As you have been following Jesus, the Good Shepherd, where have you been taken by him on your journey of faith thus far? Since your baptism, what new pastures have you grazed on, by what have you been fed and sustained? What sustains you now, in these difficult circumstances, while we live under a dark cloud of the pandemic? I’d like to encourage us to reflect on these questions during the week.

Even when we are deprived of praying inside our churches, and of the sacraments, especially of receiving the Body and Blood of Christ, Jesus remains with us and continues to invite us into the life of communion with him. Even when we feel lonely and isolated, we are never alone.

Jesus is the Good Shepherd, but he is also a lamb – ‘the Lamb of God who takes away the sin of the world and grants us peace’, as we sing during the Mass. There is no other shepherd like him. God loves us so much that his Son, the Good Shepherd, has become for a sacrificial lamb. On the icon of the Good Shepherd we see Christ with the cross in the background and the sheep resting on his arms. This is a stark reminder that our Shepherd gave his own life for us, his sheep and the blood he shed for us all continues to sustain us as it mingles with ours.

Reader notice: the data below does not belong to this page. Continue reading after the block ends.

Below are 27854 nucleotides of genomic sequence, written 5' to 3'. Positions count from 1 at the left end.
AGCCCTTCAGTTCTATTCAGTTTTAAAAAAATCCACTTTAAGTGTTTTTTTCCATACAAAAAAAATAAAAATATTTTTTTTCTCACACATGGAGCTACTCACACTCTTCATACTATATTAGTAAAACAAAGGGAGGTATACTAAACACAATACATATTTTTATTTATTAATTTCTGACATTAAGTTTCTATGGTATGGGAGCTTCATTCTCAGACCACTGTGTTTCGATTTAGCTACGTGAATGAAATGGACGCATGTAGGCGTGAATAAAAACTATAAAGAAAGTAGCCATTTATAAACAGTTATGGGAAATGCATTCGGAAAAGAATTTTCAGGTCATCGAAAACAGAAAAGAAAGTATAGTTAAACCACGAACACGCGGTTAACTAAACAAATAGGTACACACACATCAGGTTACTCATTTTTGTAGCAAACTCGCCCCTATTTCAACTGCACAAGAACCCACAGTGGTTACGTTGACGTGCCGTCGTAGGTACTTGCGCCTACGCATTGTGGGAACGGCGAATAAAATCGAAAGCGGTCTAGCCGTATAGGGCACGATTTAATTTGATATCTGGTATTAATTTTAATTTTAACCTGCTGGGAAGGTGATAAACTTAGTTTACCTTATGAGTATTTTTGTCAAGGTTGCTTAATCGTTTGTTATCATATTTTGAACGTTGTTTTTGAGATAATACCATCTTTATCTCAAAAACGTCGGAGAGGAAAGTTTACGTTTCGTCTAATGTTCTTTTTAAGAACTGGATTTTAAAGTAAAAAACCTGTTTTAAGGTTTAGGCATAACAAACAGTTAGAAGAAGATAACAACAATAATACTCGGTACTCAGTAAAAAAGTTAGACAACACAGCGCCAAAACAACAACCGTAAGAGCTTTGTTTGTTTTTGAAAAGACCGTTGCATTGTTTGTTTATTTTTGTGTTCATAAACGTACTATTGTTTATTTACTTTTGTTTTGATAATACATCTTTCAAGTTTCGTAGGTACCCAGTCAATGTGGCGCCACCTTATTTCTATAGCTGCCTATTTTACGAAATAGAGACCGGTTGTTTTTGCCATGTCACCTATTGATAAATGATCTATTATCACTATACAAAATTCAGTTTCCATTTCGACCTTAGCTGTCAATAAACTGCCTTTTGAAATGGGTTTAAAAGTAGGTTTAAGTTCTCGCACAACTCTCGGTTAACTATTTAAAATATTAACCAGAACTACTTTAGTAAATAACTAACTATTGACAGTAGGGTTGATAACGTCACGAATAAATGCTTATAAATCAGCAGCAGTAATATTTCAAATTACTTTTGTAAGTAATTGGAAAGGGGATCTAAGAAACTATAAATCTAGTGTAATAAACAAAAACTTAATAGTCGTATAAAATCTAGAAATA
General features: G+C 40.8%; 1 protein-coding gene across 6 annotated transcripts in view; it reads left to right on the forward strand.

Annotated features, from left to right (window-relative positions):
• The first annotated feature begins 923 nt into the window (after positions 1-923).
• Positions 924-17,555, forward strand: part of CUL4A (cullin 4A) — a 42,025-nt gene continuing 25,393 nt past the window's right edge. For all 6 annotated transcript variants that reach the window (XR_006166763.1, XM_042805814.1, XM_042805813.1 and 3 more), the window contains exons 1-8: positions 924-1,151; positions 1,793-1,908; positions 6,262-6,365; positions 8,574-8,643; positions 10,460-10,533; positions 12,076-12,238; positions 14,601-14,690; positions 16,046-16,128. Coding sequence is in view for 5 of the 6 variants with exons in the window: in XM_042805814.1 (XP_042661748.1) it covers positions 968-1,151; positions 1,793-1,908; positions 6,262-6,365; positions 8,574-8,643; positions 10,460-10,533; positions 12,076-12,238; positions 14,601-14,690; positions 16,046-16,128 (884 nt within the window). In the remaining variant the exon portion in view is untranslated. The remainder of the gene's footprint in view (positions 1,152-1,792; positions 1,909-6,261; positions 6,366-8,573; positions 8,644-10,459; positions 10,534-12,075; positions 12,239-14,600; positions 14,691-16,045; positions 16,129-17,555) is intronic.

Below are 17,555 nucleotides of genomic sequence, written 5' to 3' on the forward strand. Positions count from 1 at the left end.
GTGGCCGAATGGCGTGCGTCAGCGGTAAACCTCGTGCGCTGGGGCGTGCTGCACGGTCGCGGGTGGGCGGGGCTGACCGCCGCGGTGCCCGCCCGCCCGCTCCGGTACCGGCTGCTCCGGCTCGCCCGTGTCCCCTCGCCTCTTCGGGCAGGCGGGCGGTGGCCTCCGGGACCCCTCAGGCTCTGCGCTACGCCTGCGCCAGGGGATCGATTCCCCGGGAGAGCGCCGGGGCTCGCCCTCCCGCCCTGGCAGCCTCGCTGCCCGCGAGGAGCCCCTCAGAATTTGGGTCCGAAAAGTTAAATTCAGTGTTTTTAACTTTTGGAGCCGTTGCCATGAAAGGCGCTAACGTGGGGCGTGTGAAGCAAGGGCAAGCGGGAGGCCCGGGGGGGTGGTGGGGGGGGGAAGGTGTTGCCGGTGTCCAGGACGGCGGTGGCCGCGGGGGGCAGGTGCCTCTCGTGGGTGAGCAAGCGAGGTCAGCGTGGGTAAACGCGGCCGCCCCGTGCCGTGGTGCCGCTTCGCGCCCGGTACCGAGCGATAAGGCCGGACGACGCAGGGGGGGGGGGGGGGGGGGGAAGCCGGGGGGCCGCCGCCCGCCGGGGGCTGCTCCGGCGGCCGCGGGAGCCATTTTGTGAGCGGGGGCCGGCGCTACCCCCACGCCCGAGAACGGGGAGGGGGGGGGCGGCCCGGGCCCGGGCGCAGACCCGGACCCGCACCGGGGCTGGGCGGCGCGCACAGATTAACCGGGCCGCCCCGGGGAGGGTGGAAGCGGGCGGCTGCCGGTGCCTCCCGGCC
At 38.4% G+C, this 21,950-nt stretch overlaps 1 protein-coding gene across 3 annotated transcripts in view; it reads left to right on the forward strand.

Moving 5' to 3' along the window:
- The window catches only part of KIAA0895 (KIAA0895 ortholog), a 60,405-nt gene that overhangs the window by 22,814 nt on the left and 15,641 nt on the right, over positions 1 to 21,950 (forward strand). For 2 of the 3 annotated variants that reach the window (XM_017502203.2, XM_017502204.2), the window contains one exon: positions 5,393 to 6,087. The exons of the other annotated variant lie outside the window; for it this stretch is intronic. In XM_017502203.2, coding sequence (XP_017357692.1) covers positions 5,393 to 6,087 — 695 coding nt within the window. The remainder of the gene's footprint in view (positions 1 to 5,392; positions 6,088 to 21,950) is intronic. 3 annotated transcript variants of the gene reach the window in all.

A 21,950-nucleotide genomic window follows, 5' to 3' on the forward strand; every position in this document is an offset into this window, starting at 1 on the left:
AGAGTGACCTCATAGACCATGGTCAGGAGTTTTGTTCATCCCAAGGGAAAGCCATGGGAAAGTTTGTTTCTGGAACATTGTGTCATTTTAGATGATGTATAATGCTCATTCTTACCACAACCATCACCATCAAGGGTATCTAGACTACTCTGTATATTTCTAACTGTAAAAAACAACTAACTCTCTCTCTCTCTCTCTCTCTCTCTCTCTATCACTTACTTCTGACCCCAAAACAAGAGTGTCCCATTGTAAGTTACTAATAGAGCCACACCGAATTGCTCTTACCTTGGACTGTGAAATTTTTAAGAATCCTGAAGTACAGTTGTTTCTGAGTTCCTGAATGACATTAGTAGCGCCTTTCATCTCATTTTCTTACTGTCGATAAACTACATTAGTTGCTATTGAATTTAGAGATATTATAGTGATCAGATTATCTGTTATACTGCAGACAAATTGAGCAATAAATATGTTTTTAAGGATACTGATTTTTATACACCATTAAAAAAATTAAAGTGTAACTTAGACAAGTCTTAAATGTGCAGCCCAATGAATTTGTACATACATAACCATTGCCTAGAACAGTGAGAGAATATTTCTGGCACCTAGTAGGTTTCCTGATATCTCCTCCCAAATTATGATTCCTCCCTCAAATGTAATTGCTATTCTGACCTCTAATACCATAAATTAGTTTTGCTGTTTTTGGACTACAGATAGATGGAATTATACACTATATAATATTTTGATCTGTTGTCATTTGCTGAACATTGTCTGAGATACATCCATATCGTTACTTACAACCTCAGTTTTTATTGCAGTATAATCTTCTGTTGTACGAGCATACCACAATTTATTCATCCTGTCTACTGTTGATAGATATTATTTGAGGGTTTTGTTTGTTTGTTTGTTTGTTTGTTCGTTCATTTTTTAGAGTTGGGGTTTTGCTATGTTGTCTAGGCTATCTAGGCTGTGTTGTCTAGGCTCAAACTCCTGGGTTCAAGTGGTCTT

Jesus is our Saviour, our Brother and our Friend. Each time we approach the foot of his cross, even when plunged into the darkness of grief and pain, we find ourselves in an amazing company of our fellow believers, together with Our Blessed Lady Mary, the Mother of Jesus and ours, St John, his beloved disciple, and the unnumbered multitude of people who responded to his call, followed him and discovered new horizons of hope.

We don’t need to worry that if we decide to follow Christ then our lives will somehow become poorer, less exiting, deprived of enjoyment and laughter. As Jesus himself says: ‘The thief comes only to steal and destroy. I came that they may have life, and have it abundantly’ (v.10).

Jesus does not steal anything away from us, because we cannot give him he hasn’t already got. His love for us is unconditional and steadfast.

He is the gate to the fulness of life and he is the Good Shepherd whom we can follow without hesitation. But even if we do hesitate, because such is our human nature, he will continue to invite us to enter through the door and to live in freedom and hope.